The Categories:
Low Wattage/High

Loud as Hell
Fresh Approach
Nice Price
Redux Deluxe
Vintage Vibe
Branching Out
Don''t forget to check out our Best of 2008 list with all of the top rated gear of the year, along with links to the reviews:
The Best of 2008
As the year comes to a close, we’ve been reflecting on the 200+ pieces of gear that came through our doors. How lucky are we to be living in the golden age of gear! Our reviewers plugged in, played, eyeballed, and otherwise tested just about a ton of exquisitely good gear this past year—so much outstanding gear, in fact, that we couldn’t fit it all in these pages. We’re putting the entire list of top-rated gear (4.5 or 5.0 ratings) we reviewed during last yearhere, so you can see everything at a glance and read any (or all) of the reviews with just a click.

Rather than repeat ourselves in a nutshell here, we’ve gathered a select group of items from all that gear, to show you a few things we thought were really special, and broken it down into twelve categories. All the gear we’ve singled out here either exemplified a trend, represented new ideas, displayed first-rate attention to quality, was real bang for your buck, or possessed some other quality that’s harder to name. Whatever the name, you can be sure our reviewers thought it was something worthy of your attention. Of course, a lot of this gear could easily fit into more than one of these categories, but we tried to put things where we thought they would best highlight the reason why each reviewer was so impressed. Watch for “revisited” products, where our reviewers give you some extra input, now that they’ve let the gear’s effects soak in.

Without further ado, the 2008 Premier Gear Awards go to…

There’s no denying the impact that the low-wattage resurgence has made on the amplification industry in the past decade. This year saw a mind-boggling number of amps checking in at increasingly miniscule wattages, yet somehow retaining tonal qualities that blew our minds. We averaged nearly one low-wattage amp review per month this year, so the pool for this award was broad. The Premier Gear Low Wattage/High Performance Award recognizes those companies that broke away from the pack.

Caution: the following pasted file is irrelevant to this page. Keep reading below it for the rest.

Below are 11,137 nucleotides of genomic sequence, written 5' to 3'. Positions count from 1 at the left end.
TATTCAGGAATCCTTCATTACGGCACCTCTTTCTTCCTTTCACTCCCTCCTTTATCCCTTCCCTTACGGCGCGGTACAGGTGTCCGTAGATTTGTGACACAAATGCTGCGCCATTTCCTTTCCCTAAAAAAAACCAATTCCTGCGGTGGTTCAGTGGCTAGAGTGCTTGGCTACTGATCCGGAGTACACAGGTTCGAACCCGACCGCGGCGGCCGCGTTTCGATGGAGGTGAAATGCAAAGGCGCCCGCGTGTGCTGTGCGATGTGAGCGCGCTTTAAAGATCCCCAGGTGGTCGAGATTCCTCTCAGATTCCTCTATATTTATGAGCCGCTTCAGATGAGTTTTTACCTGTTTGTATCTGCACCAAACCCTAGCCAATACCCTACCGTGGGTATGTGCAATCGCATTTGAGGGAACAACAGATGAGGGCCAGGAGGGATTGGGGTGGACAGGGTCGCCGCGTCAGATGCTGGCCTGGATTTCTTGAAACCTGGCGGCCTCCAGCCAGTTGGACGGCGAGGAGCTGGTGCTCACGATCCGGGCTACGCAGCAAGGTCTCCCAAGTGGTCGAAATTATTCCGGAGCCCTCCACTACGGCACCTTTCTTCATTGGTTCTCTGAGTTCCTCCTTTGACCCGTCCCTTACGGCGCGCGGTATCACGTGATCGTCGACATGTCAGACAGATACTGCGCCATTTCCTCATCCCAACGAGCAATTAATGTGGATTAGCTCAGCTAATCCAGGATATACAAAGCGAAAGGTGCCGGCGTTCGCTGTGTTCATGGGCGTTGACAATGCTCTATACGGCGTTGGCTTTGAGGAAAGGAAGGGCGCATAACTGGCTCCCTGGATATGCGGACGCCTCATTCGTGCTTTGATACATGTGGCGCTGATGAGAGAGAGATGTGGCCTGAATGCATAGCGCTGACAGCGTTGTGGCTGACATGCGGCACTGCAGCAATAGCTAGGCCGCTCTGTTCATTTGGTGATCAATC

Reinhardt SV 18

Not all low-wattage amps are quiet, as evidenced by the gig-ready Reinhardt SV 18. Starting with the same basics as the Marshall 1974X that spawned the entire genre—three 12AX7s, two EL84s and a EZ81 rectifier tube—Bob Reinhardt created an amp that sounds great at pretty much any setting. This versatility made the amp great for a number of genres, but fans of old-school Marshalls should take special note.

“Reinhardt Amplification has come out swinging, and in the process has placed the SV 18 near the top of a crowded field.” – March ’08
Reinhardt SV 18
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Goodsell SuperSeventeen Mark III Goodsell SuperSeventeen Mark III

The SuperSeventeen Mark III lent an EL84 chime and sparkle that shined the brightest somewhere between clean and dirty. If 17 watts is too high, it is switchable down to 5 watts, which opens up even more tones. Said reviewer James Egolf [August ‘08], “Although the Mark Three always sounds like a Mark Three, it hints at a bastard amalgam of an AC15 and a tweed Deluxe in 17-watt mode, and suggests an old Princeton in a 12” enclosure when producing 5 watts.”
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Watch the demo...

Retro King 18-Watt Combo
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Watch the demo...
Retro King 18-Watt Combo -- Revisited

“I actually purchased [the amp], which alone speaks volumes about it, as I already have a number of great amps in my stable. The decision to do so was based on one thing alone: the tone. I discovered that when using the amp with the master at various positions, the degree of output tube saturation could be so varied that I could use the amp for a much wider palette of tones than I had imagined. I have occasion to play a variety of types of gigs both live and in the studio, and the light weight and smaller size made it a great choice for both of these venues. With my Les Paul and the BSM Rory Gallagher booster pedal I am able to get an absolutely vicious harmonic-laden octave sustaining tone that I think any rocker would die for. With my Strats and Teles and using no pedals at all I could do all the modern snarly country and blues licks with great touch sensitivity and feel. It’s not the loudest amp on the block, but it speaks more convincingly than most others.” – Kenny Rardin

Carr Mini Mercury Carr Mini Mercury

Want low wattage? Try a variable output that gets as small as a tenth of a watt. The Mini Mercury’s downsizing to a 10” speaker (from the Mercury’s original 12”) gave it a completely new sound when coupled with the amp’s EL34s. The amp’s Boost circuit was the top draw, however, bringing a smile to the face of reviewer James Egolf, who said [March ‘08], “If you’ve ever uttered the words ‘British’ and ‘Top Boost’ in the same sentence, the Boost circuit alone is worth whatever price Steve [Carr] wants.”
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